Extension cords are a convenient way to power up devices and appliances without having to rearrange your home around the location of its outlets. They can let you put your microwave in the corner you want it in, or allow you to charge your phone while lounging on the couch and using it to text your friends. Unfortunately, extension cords carry a set of risks with them you must be aware of if you want to use them in your home. Extension cords are available in both 2 and 3 prong varieties, and they are not created equal. When picking out your next cord, you will definitely want to choose a 3 prong extension cord. They are safer than the 2 prong option although no extension cord should be used as a permanent fixture of your home's electrical system.
What Is the Significance of a 3 Prong Extension Cord?
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Extension cords carry a shaky reputation, and with good reason. They can wear out quickly, and users often overload them, risking fire or electric shock. If you are going to use an extension cord though, go with a 3 prong extension cord. The reason for this is that the third prong creates a path to the ground wire. This lowers the risk of shock and fire considerably, making the cord safer to use.
Not all outlets carry 3 prong holes though. You will typically find 2 prong outlets in older houses with outdated electrical systems. If this is the case in your home, we recommend updating it, giving your outlets 3 holes to allow for the use of 3 prong extension cords and power cables. This is safer than using ungrounded outlets and cords, and much safer than using 3 prong adapters to make your plugs fit.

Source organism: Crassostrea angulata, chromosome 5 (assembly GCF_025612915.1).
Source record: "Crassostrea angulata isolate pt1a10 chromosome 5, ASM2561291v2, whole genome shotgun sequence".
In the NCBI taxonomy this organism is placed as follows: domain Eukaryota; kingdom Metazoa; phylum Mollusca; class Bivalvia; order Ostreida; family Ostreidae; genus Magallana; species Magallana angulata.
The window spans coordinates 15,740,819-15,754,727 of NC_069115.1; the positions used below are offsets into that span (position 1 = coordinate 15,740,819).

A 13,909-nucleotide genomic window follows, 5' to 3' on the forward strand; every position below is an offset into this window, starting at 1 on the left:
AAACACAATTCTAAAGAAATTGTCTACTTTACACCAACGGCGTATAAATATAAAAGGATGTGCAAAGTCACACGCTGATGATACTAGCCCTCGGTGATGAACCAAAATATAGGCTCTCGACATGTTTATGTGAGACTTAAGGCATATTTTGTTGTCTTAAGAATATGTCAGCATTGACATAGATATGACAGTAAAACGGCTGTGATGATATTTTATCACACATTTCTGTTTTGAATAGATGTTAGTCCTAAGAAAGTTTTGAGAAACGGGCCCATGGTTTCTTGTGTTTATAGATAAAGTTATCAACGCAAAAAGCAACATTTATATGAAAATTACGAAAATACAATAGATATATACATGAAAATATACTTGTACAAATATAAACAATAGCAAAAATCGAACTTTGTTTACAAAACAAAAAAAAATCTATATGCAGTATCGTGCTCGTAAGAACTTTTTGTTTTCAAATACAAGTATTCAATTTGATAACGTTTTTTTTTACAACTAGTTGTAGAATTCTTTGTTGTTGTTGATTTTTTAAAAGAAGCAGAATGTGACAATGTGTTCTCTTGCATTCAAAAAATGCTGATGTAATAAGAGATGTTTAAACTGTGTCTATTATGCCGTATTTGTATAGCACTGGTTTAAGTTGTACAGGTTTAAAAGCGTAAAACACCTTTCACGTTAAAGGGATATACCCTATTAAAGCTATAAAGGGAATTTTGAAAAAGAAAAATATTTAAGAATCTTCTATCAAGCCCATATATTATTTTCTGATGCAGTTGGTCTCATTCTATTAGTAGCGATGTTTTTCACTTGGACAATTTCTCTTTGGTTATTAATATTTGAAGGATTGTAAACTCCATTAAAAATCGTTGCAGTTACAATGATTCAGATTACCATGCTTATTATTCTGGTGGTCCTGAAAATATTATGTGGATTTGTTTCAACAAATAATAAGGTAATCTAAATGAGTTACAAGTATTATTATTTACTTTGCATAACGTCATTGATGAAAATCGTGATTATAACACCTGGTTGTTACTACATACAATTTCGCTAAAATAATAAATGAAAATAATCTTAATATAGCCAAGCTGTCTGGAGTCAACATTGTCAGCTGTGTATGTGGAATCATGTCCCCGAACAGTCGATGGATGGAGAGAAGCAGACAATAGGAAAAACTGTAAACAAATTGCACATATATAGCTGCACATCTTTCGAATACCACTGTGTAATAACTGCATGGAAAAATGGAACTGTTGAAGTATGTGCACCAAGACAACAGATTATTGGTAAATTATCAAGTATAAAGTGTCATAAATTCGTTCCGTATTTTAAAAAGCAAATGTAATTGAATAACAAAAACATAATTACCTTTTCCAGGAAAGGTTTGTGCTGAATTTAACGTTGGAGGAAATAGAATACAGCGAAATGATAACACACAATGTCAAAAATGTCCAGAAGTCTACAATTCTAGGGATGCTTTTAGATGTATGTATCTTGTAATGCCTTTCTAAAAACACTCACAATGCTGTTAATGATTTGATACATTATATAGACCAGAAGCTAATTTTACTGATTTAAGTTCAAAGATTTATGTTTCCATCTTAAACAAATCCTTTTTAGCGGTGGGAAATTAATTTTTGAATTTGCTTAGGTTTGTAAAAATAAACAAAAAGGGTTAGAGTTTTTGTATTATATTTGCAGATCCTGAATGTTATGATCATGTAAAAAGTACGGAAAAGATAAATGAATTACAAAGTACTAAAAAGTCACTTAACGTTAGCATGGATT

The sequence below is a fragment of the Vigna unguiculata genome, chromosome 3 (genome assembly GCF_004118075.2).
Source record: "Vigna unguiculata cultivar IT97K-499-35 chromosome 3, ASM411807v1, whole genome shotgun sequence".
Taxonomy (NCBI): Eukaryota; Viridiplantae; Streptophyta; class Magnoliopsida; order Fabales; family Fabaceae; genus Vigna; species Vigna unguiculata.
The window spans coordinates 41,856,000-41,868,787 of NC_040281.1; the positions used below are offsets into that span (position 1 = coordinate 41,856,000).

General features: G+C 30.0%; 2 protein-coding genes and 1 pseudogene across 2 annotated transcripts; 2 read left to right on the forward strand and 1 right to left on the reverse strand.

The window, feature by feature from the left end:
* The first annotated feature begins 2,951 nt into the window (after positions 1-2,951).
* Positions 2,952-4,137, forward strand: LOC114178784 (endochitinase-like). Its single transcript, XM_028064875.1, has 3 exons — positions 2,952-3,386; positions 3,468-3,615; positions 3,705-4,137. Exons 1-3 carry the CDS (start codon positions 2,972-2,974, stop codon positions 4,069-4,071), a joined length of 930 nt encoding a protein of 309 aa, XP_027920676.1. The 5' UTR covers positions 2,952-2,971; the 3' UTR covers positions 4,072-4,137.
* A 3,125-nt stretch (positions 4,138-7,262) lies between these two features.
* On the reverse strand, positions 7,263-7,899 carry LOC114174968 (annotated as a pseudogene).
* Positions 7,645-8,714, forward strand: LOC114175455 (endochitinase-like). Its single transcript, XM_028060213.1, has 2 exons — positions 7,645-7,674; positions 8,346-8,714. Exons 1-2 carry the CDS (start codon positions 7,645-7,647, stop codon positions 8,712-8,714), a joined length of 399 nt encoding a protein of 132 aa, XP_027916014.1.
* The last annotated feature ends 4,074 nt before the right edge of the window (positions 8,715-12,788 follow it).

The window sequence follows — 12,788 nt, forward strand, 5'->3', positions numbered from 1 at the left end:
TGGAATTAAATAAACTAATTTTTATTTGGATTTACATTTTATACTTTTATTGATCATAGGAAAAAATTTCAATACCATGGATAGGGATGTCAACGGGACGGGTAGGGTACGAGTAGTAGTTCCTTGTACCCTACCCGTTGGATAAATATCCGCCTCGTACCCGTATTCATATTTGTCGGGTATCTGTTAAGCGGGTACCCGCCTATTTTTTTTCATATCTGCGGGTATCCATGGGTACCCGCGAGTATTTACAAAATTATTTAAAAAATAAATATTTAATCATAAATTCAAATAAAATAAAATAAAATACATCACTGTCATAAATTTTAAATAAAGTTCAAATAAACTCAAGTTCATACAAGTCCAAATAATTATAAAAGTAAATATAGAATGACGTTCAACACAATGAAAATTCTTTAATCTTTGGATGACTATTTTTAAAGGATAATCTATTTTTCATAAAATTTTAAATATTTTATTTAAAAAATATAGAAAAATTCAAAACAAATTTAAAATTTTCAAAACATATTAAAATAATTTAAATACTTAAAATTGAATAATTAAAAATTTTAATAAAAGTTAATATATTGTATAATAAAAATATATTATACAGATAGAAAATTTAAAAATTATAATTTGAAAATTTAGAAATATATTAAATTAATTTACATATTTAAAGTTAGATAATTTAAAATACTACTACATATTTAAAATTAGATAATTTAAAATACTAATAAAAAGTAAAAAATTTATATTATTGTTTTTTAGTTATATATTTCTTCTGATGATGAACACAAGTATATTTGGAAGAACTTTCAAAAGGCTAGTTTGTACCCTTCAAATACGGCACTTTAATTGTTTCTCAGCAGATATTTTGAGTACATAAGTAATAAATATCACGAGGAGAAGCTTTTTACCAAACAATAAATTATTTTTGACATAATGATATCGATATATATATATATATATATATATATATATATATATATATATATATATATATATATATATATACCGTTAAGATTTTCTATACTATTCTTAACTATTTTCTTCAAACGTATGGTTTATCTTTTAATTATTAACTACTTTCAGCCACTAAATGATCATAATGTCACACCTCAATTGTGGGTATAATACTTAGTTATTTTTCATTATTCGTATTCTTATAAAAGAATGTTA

TIPS FOR SAFELY USING A 3 PRONG EXTENSION CORD
A 3 prong extension cord is the safest version of an extension cord, but you still must follow some guidelines when using one. Failing to do so may result in electrical fires, shocks, and worse. Emergency rooms see a whopping 4000 patients per year because of extension cord-related mishaps, from tripping over them to children chewing on them and more. You do not want yourself or a family member to become patient number 4001. Here's how you can minimize the chances of any extension cord-related mishaps.
1. ONLY USE AN EXTENSION CORD WHEN YOU HAVE TO
Extension cords can deteriorate quickly with prolonged use, which makes them a risk factor for electrical shock or fire. The risks they carry mean you should only use them when you have no other option. If you have a tangled nest of extension cords in your home and cannot reach outlets with the cords on your appliances and devices, you would be better off calling an electrician and having more outlets installed. If you must use one, use a 3 prong extension cord.
2. PICK THE RIGHT CORD FOR THE JOB
You know you should use a 3 prong extension cord for any job a cord has to do, but there are many kinds of cords available. They fall into three categories: light use, frequent use, and rugged use. On the packaging of an extension cord, you will find letters that tell you what that cord is rated for. Be sure to find cords that are rated for the jobs you need them to do.
For example, an S on the packaging means the cord will work for normal indoor use. A W means a cord is rated for outdoor use. This means it is more heavily insulated, usually with bright orange rubber or plastic, so it can stand up to the elements. If you need to use an extension cord outside, never substitute an indoor-rated cord for an outdoor-rated one.
3. BE CAREFUL WHERE YOU PLACE THEM
The placement of extension cords can create just as many hazards as overloading a cord or using the wrong one. Do not place a cord out in the open where it can be tripped over or where it can be pulled down from a higher position. The latter may result in the cord knocking objects down, causing injury.
In addition, avoid running extension cords under carpets and rugs. They may overheat, especially when older, and cause a fire.
4. DO NOT SECURE THEM BY PUNCTURING THEM
The casing around a 3 prong extension cord keeps the wires from electrocuting anyone. If you want to keep an extension cord running right along a wall, it might be tempting to use a staple gun or nails to do so. This is very dangerous. Instead, seek out cord clips at your local hardware store that will allow you to snap easily a cord into place.